Just a friendly reminder to those who have questions on topics other than those covered in the blog post – feel free to use our handy and effective Search feature to find Vivian’s articles on a given topic. Simply type in your subject of interest – for example, “yogurt” or “calcium” – and you’ll immediately see a list of all the posts Vivian has written on that topic. 🙂

    • Norma

      I typed in natural Projesterone which was recommended by John Lee, MD for post menopause to help build new bone. Vivian, what do you think about natural Projesterone?

    • Betty

      Where do we find the search feature? Also the print article feature?
      Thank you. Betty

      • Customer Support

        You’ll find the search feature at the top of any of our articles, Betty – it’s a hollow box with “Search our articles…” in it. Simply click in this box and type your subject of interest. 🙂 The Print feature is located at the bottom of any article, under Vivian’s signature. I hope this helps!

      • Sharon

        ‘Search’ box and ‘magnifying glass’ icon are at the top of the article. ‘Print’ box is under the FB/Tweet/Pinest(sp?)/Comments quantities at the bottom of the article. Hope you are having a great Monday morning.

  5. Marlene Villar

    Good morning Vivian,
    Thank you very much for this recipe. I appreciate and
    very thankful for sharing different topics for us to be
    equip, learn, apply and make healthy choices suited
    to our daily needs.
    Have a wonderful day and take care always.

  6. Leslie ( Ms. L. Carmel)

    Good Afternoon Vivian And Commenters,

    The Bone Healthy Hot Dog Recipe Looked So Good, It Was Making Me Hungry. Thank You Very Much For Sharing It With Us.

    Until Next Time – Take Good Care Of Yourselves, And Stay Well.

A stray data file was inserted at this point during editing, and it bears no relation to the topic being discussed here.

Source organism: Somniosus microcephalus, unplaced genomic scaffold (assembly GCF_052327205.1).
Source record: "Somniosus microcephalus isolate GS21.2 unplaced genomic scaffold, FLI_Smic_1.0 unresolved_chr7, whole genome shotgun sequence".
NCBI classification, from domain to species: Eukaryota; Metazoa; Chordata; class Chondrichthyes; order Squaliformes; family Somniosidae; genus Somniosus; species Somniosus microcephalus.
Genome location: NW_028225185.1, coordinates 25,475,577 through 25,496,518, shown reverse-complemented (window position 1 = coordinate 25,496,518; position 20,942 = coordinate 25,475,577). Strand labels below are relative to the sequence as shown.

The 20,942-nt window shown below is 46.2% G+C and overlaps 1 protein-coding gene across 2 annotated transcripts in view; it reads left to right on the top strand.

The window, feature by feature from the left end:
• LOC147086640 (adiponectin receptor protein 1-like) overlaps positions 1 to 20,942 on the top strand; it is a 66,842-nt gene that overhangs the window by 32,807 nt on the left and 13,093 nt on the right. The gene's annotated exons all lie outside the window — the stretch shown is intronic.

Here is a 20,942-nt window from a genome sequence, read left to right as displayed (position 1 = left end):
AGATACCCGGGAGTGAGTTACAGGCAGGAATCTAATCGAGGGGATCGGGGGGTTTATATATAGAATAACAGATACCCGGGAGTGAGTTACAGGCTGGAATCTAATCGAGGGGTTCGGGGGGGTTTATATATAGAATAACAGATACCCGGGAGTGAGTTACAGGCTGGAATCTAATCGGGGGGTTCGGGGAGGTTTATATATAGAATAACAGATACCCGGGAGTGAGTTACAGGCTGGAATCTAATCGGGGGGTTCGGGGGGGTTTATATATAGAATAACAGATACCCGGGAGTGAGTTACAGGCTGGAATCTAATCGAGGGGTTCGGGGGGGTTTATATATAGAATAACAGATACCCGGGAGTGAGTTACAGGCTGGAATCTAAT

7. len

    This is the third time I’ve asked this question. Please respond!!
    I have read that calcium supplements can cause cancer.
    Any comments?

    • Coral Vorster

      Depends what calcium? There are a lot of synthetic calcium’s on the market. You need to be specific.

    • Helen S

      I’m no expert, so don’t know. However, my sensitive system can’t digest calcium carbonate (chalk), calcium citrate, or other forms of rock that also contain fillers (and are about 30-40% absorbed). Instead, I use powdered hydrilla, a fresh-water algae that’s all plant and therefore 100% absorbed. It has 700 mg. of pure calcium per tablespoon, in addition to a wide array of bone-building minerals. Morning and evening, I take a rounded teaspoon in water, along with powdered acerola berry for Vitamin C, then a teaspoon of organic coconut oil. That, along with Vivian’s wonderful program, is reversing my osteoporosis. Hope this helps.

      • Coral Vorster

        You are absolutely right. You need a food state calcium. Not from rocks.

  8. Mark

    As a vegan, I would like to see a MEATLESS alternative to this recipe. While I am sure that this recipe is healthier than commercial hot dogs, it is still taking the life of animal, promotes cruelty (do a Google search on factory farm), and helps contribute to the objectification of farm animals as commodities instead of sentient beings. Just saying…

    • janet uk

      You could make this with either Quorn mince or soya! I tend to add a little soy sauce to things to make it tastier!

      • Coral Vorster

        Stay away from all soy & soya as it is GMO.

  9. JeanW

    Thanks, Vivian. I’m Australian, and we eat ours with ketchup or mustard, not both together!

    • cindy

      Hi Jean,

      I’m also Australian, from Sydney, and on the rare occasion I do eat a Hot Dog it is always with both tomato sauce and mustard. Maybe you should try it, they taste great both together. I also occasionally add shredded cheese. I make these at home so I don’t go to the effort of making the onions but i know Aussies also like to add onions just like on our sausage sandwiches. Another Aussie perspective.

    • Vivian Goldschmidt, MA

      Interesting, Jean! Some Americans do the same. 🙂